Four Years in the Making: 12 BYU Professors Publish Book with MSE Faculty Member Roni Jo Draper
For the past four years, twelve BYU professors from across campus have met every two weeks to discuss how to better prepare middle school and high school teachers. Roni Jo Draper, the Teacher Education professor who spearheaded the collaborative discussions, is now publishing a book based on the conversations.
“When we began, we had no idea it would turn into a four year project,” Draper said. “But the ideas we have been discussing are interesting and powerful for teachers of all subjects and grade levels.”
Draper’s group consists of professors in a variety of fields, such as music, fine arts, history, mathematics, biology, engineering, and visual arts, the bi-weekly discussions focused on literacy and what literacy means in each of the respective disciplines.
“Literacy as it is discussed in the book is used differently than our normal understanding of the word,” Draper commented. “Literacy in this sense means being able to understand, create, and negotiate texts in a specific field in a way that others can interpret and gain meaning.” So whereas an artist may become literate in the art field by learning to understand the use of color, shape, light, contrast, and texture, so may a mathematician become literate in the math field by learning how to use and interpret equations, symbols, proofs, and graphs.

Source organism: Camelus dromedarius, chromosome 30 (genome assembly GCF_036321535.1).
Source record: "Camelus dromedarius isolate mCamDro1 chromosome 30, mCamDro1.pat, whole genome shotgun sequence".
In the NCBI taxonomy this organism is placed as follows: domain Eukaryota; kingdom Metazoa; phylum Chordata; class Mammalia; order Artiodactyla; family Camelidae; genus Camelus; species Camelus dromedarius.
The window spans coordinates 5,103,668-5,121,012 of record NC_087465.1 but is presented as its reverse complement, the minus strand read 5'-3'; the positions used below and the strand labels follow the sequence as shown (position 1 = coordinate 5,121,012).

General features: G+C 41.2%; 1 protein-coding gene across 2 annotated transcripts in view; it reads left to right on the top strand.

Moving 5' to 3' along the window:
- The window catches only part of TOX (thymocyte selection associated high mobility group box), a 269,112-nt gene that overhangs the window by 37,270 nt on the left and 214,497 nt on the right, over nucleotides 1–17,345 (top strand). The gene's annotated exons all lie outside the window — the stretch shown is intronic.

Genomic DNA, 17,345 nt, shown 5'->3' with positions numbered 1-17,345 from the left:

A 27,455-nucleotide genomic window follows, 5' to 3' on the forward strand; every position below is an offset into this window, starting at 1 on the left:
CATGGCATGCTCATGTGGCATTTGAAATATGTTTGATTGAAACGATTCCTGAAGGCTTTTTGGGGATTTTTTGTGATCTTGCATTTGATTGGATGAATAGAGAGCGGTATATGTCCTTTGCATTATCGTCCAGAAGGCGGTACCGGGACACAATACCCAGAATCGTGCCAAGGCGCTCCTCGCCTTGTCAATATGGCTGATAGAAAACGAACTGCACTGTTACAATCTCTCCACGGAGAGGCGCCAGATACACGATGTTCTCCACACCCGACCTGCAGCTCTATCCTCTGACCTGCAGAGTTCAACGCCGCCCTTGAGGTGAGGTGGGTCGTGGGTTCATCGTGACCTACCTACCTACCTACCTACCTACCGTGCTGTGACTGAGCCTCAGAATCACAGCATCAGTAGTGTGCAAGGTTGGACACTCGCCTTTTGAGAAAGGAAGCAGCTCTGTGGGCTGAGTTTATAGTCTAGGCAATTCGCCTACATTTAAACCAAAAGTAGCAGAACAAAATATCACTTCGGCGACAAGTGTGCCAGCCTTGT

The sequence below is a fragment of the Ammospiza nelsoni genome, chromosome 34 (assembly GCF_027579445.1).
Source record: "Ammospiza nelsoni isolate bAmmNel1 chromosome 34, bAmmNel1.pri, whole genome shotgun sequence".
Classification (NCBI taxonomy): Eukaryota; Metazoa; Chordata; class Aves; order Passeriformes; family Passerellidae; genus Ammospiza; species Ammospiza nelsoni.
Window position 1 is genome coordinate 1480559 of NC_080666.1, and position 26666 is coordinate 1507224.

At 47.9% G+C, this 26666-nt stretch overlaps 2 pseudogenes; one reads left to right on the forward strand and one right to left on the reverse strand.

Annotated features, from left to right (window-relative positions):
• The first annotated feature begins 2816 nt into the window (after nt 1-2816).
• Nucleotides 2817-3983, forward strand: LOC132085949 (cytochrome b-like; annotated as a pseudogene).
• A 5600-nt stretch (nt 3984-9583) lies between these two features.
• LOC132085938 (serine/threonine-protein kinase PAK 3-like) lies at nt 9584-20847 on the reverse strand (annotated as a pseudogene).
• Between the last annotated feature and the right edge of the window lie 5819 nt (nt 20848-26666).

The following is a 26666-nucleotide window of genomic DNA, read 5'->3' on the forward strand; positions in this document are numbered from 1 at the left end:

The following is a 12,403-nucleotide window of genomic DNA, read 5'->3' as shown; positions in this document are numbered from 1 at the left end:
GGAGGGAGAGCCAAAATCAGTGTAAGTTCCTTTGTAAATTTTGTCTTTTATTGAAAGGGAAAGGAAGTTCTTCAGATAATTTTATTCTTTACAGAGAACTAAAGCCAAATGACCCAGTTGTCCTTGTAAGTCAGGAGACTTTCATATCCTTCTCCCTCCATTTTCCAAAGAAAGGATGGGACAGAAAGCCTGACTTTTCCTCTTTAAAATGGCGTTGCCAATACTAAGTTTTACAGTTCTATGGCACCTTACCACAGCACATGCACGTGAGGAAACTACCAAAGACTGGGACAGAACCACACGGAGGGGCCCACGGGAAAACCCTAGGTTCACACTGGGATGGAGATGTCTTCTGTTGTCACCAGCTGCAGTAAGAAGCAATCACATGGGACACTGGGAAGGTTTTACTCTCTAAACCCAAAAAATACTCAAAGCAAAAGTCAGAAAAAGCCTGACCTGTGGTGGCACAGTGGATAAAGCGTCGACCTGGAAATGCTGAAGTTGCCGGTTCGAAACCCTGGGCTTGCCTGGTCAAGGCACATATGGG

The book, (Re)Imagining Content-Area Literacy Instruction, includes 11 chapters, eight of which are written by the participating faculty members and explain how literacy looks in each of the discussed fields. “What’s really different about this book is that those who are discussing the literacies are actually those steeped in the disciplines. Previously, this work has been done by literacy educators alone,” Draper said.
Most universities offer literacy classes for teachers of all disciplines, Draper explained, but because BYU doesn’t, Draper wanted to discuss how she and other content-area teachers could incorporate literacy ideas into the method classes already provided. She commented, “We wanted all our education students to have access to these ideas without having to create a separate course.”
The book also addresses the reasons for the frequent conflict between literacy educators and content area teachers and explains ways to prevent misunderstandings that occur between the two. Most importantly, the book helps prepare future teachers to develop curriculums that better prepare their students to become more literate in each field.
20 September 2010